We’ve covered a lot when it comes to body armor, from the different materials used in the more modern forms to the science behind creating the most advanced plates on the market. But we’ve never covered the history of armor. So, today we’ll do just that, from pre-modern body armor to what you’ll find in today’s market.
Pre-Modern Body Armor
Body armor hasn’t always offered a sleek, lightweight feel. In fact, it’s relatively recent—considering how long body armor has been around—that armor has provided such a high rate of protection with such a slim and easily carried structure.
In the middle ages, particularly what was seen in Europe, we saw heavy-plated armor. But before that, there was leather, fabric, a leather-fabric combination reinforced by quilt and felt (yes, you read that correctly). Luckily, there were stronger materials such as mail, which is made of iron or steel. The more rigid armors were made of metal, horn, wood, and even plastic which is actually used in some body armor produced today. Of course, there were other materials used to create body armor. It really depended on who you were, the money tied to your name, and the materials available that would determine who got the best armor.
Luckily, best is not defined in the same way as today. Today, we’d describe the best armor as being lightweight, comfortable, slim, and easy to maneuver in. Unfortunately, the King’s armor, which would have been the best in the pre-modern era, was quite the opposite.
If you don’t know the story of David and Goliath, David was given the King’s armor to go up against Goliath, a giant. However, when he tried the armor on, it was uncomfortable and heavy, and he decided to go into battle with only the clothes on his back, a slingshot, and a few stones.
Unfortunately, even today, if a department or unit decides against the lightweight options, you’ll find that our law enforcement and military members are more likely to forgo their body armor too. This is because it gets in the way, slows them down, and they’re under the impression that it’ll do more harm than good. David seemed to have taken the same approach.
But, unlike David, we’re going up against ammunition, which probably would have penetrated even the best armor of his time. This is why it’s better to get body armor, like what we have here at ShotStop®, that’s lightweight without being cumbersome. But, we aren’t quite there yet in this story; next up is the 11th century.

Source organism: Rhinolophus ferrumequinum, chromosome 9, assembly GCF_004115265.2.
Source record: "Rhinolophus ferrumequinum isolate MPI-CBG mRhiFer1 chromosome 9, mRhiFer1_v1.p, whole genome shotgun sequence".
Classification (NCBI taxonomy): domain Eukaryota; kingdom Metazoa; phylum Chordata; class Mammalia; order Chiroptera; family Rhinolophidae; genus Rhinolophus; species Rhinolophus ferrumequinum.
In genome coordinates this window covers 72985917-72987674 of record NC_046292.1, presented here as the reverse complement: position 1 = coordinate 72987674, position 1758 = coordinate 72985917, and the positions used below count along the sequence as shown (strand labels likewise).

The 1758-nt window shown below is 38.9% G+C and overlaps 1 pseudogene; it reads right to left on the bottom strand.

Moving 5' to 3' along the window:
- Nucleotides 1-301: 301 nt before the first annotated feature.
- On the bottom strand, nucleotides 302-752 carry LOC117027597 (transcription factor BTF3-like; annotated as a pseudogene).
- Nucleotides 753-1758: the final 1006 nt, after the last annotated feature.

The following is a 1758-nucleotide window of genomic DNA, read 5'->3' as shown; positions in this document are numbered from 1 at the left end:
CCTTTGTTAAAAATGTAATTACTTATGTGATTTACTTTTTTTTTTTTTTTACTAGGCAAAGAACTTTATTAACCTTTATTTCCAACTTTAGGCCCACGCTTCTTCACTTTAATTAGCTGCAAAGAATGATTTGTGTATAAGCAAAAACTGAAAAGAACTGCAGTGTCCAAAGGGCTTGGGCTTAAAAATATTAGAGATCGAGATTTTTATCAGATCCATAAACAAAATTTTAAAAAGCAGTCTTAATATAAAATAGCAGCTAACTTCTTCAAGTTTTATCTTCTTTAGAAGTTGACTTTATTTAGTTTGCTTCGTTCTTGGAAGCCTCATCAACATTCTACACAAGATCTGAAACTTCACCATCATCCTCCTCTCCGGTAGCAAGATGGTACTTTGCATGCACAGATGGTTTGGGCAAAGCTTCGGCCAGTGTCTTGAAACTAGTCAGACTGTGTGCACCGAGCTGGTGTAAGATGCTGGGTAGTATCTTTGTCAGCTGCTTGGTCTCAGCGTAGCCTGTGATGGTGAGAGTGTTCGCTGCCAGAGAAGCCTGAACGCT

11TH AND 13TH CENTURY BODY ARMOR
It’s believed that there was a time when military personnel, particularly in China, would wear up to seven layers to protect themselves. If you lived in 11th century China, that could be as little as five layers of rhinoceros skin. But if you lived in some areas of 13th century China, you might have used ox hide instead; still layered but with a different material.
CHAINMAIL BODY ARMOR
No, we aren’t talking about the chain mail you got back in the 90s; we’re talking material for body armor. Chain mail was an attempt at making maneuverable and much more comfortable armor. Maneuverability was afforded to those who wore chainmail because they used a more flexible material, which consisted of loosely closed rivets and internal leathers.
However, there was a considerable problem with chainmail body armor, it was easy to penetrate, yet it was still widely used across the Roman Empire and western Europe. In fact, western Europe saw the advantage in using mail as secondary protection around the 19th century by wearing it under their plates. It’s thought that the Europeans chose this method because they wanted to close the gaps that the plates didn’t cover.
Mail wasn’t just available for the torso either. Chain mail was used to create armor for legs and hoods as well.
ANCIENT GREECE BODY ARMOR
If you lived in ancient Greece, you would have probably worn plated armor. In those days, that would have most likely consisted of something known as a cuirass. In Ancient Greece, that meant bronze armor. But, it was originally a thick leather material or iron, and eventually, that became steel that would protect the wearer’s torso. And that’s where we start to get into the more modern versions of the body armor you’ve come to know in today’s century.
STEEL BODY ARMOR IN THE 14TH CENTURY